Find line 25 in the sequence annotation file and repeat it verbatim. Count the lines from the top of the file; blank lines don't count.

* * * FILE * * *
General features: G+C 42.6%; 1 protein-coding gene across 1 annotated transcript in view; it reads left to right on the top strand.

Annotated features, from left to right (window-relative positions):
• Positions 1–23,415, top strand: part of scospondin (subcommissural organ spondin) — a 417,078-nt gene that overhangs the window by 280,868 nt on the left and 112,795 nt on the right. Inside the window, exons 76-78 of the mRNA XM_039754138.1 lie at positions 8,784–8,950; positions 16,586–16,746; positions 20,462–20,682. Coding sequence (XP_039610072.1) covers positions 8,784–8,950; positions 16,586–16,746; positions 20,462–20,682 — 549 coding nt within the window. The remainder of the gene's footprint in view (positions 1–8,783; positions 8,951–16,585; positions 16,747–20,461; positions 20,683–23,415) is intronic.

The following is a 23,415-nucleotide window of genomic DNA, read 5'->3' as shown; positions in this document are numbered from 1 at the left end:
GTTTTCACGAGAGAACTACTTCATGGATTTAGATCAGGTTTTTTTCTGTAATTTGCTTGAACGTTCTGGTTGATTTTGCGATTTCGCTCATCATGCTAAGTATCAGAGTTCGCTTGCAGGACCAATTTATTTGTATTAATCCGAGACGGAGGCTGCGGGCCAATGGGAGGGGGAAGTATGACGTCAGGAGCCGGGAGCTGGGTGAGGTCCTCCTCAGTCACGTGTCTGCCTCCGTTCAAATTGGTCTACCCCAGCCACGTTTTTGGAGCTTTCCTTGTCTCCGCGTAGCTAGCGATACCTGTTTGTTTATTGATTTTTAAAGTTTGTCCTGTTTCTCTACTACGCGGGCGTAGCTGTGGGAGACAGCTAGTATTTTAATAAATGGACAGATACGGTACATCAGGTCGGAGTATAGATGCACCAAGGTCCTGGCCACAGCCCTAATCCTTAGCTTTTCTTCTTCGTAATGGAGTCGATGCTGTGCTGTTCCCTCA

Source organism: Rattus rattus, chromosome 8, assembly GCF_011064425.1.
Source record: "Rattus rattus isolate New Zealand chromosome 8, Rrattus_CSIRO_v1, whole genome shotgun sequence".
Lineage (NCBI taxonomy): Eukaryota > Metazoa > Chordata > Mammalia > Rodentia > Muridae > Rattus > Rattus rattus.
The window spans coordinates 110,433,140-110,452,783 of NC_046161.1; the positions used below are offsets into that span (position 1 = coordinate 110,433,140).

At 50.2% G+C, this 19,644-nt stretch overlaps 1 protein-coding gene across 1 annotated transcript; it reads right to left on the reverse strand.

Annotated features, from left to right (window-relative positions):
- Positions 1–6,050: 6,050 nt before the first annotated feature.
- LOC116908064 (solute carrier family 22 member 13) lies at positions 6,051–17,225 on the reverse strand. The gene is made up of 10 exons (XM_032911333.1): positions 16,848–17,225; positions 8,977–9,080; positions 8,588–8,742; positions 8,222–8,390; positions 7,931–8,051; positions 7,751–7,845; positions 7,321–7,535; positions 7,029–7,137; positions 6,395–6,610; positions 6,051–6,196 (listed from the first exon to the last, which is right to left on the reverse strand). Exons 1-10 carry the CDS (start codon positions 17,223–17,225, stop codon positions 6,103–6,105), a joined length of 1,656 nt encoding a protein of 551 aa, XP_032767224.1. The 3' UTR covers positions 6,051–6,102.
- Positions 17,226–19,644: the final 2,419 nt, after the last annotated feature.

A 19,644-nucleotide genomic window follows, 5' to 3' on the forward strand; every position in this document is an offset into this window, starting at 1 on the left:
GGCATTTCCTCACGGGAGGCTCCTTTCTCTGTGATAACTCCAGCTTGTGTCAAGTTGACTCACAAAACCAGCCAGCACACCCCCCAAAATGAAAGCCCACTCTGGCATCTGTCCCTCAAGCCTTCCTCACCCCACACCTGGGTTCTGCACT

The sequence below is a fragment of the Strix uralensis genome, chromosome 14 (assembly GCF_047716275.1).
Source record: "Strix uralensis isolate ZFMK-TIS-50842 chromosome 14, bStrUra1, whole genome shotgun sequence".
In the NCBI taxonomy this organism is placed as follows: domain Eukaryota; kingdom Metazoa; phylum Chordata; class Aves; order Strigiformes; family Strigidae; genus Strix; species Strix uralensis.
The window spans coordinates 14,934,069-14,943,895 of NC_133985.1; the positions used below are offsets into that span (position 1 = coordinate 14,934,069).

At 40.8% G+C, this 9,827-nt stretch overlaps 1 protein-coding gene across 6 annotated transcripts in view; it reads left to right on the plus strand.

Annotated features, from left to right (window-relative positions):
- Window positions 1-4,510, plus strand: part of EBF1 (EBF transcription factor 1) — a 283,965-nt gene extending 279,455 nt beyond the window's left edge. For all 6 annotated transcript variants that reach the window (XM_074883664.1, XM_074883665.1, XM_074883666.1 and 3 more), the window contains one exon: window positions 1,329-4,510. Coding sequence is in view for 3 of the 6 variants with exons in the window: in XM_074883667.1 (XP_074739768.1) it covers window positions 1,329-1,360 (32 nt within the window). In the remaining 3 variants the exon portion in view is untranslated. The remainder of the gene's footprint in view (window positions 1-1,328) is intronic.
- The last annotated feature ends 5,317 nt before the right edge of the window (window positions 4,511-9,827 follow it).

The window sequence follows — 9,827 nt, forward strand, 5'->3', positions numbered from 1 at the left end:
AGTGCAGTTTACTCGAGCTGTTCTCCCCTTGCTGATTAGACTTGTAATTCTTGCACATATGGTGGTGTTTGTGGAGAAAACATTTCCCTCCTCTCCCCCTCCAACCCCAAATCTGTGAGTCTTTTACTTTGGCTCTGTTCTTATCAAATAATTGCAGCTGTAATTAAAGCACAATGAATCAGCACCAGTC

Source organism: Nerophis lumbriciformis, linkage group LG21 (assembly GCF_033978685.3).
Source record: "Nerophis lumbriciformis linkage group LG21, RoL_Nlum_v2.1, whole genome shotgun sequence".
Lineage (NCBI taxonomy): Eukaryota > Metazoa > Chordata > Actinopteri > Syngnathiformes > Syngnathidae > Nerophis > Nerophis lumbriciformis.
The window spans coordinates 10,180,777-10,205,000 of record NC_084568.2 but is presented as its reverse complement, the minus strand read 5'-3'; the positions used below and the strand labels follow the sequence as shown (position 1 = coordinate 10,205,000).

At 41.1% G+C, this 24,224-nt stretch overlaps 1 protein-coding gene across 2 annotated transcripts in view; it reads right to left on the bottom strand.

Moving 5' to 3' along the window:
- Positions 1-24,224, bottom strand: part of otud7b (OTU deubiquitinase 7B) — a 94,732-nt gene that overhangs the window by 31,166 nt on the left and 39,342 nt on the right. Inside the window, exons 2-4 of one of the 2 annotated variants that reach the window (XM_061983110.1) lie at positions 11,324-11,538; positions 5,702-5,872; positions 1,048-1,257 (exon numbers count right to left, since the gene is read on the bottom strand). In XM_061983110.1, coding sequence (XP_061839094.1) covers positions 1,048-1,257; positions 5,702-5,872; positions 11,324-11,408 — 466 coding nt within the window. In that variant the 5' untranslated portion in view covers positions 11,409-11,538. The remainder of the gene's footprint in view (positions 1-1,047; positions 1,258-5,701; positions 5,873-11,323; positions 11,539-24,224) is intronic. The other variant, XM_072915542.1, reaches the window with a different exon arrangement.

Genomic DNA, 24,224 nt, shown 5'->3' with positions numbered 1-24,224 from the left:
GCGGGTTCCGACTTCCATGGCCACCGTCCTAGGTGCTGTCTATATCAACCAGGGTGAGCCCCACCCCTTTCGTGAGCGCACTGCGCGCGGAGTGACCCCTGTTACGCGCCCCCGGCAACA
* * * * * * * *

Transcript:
The window sequence follows — 9,827 nt, forward strand, 5'->3', positions numbered from 1 at the left end: